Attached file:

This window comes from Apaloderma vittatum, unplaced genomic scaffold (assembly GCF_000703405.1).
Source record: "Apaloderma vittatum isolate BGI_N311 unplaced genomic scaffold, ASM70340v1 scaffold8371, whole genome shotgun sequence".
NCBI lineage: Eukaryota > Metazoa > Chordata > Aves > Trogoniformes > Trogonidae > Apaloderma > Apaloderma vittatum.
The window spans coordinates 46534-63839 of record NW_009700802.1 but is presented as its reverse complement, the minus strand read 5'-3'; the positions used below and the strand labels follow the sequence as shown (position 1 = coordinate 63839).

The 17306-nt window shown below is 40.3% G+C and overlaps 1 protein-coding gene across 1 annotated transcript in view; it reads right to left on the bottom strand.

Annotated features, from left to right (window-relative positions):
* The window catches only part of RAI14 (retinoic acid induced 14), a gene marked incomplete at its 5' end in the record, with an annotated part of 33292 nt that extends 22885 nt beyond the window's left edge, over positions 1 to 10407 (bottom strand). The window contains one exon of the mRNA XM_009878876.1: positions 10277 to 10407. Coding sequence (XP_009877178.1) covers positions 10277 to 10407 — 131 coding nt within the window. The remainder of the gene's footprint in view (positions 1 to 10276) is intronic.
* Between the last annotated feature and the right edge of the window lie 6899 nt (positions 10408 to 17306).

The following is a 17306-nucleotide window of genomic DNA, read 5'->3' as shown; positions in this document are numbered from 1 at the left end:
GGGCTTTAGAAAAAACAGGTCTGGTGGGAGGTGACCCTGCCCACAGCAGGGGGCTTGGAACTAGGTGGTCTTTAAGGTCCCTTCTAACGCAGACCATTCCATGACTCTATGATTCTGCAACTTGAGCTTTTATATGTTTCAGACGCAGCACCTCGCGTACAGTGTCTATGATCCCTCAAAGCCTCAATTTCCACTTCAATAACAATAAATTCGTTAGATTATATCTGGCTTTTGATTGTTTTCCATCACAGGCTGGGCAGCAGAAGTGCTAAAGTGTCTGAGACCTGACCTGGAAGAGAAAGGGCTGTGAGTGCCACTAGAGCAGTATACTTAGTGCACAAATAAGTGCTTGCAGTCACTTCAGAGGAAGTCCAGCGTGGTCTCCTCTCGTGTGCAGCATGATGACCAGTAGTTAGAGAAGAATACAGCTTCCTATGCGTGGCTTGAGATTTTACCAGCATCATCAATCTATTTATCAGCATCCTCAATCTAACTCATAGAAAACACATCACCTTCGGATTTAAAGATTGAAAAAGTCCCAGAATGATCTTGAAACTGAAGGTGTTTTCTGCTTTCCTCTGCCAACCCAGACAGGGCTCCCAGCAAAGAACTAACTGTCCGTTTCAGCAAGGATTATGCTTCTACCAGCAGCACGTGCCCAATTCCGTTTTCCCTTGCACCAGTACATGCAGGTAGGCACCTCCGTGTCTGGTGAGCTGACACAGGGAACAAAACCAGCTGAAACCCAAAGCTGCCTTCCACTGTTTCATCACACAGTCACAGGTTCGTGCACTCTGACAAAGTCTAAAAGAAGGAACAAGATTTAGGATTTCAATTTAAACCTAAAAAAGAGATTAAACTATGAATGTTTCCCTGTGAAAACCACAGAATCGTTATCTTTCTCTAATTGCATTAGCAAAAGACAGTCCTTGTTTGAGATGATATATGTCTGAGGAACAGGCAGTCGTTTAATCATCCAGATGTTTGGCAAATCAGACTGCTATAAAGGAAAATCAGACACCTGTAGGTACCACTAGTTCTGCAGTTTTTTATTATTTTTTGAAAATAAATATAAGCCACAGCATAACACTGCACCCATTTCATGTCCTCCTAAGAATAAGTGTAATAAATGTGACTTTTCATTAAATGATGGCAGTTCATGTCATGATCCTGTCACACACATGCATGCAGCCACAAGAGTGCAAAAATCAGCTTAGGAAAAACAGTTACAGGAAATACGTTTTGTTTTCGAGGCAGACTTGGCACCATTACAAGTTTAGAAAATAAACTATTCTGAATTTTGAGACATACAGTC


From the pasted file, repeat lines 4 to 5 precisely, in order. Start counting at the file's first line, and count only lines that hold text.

The window spans coordinates 46534-63839 of record NW_009700802.1 but is presented as its reverse complement, the minus strand read 5'-3'; the positions used below and the strand labels follow the sequence as shown (position 1 = coordinate 63839).

The 17306-nt window shown below is 40.3% G+C and overlaps 1 protein-coding gene across 1 annotated transcript in view; it reads right to left on the bottom strand.